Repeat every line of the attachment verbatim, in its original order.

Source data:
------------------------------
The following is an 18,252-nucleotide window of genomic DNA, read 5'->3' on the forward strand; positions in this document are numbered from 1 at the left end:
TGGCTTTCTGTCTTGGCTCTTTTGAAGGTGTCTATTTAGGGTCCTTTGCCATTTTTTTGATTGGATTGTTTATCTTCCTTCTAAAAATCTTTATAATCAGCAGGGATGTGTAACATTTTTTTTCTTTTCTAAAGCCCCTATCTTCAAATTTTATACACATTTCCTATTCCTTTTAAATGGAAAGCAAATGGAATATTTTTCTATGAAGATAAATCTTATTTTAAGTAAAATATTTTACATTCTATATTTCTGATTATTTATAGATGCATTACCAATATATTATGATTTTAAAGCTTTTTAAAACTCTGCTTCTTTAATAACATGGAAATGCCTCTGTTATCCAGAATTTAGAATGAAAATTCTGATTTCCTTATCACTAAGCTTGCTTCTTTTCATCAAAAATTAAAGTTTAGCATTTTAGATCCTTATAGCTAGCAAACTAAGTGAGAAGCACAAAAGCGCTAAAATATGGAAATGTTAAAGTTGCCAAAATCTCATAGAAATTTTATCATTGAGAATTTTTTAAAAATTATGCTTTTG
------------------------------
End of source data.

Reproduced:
The following is an 18,252-nucleotide window of genomic DNA, read 5'->3' on the forward strand; positions in this document are numbered from 1 at the left end:
TGGCTTTCTGTCTTGGCTCTTTTGAAGGTGTCTATTTAGGGTCCTTTGCCATTTTTTTGATTGGATTGTTTATCTTCCTTCTAAAAATCTTTATAATCAGCAGGGATGTGTAACATTTTTTTTCTTTTCTAAAGCCCCTATCTTCAAATTTTATACACATTTCCTATTCCTTTTAAATGGAAAGCAAATGGAATATTTTTCTATGAAGATAAATCTTATTTTAAGTAAAATATTTTACATTCTATATTTCTGATTATTTATAGATGCATTACCAATATATTATGATTTTAAAGCTTTTTAAAACTCTGCTTCTTTAATAACATGGAAATGCCTCTGTTATCCAGAATTTAGAATGAAAATTCTGATTTCCTTATCACTAAGCTTGCTTCTTTTCATCAAAAATTAAAGTTTAGCATTTTAGATCCTTATAGCTAGCAAACTAAGTGAGAAGCACAAAAGCGCTAAAATATGGAAATGTTAAAGTTGCCAAAATCTCATAGAAATTTTATCATTGAGAATTTTTTAAAAATTATGCTTTTG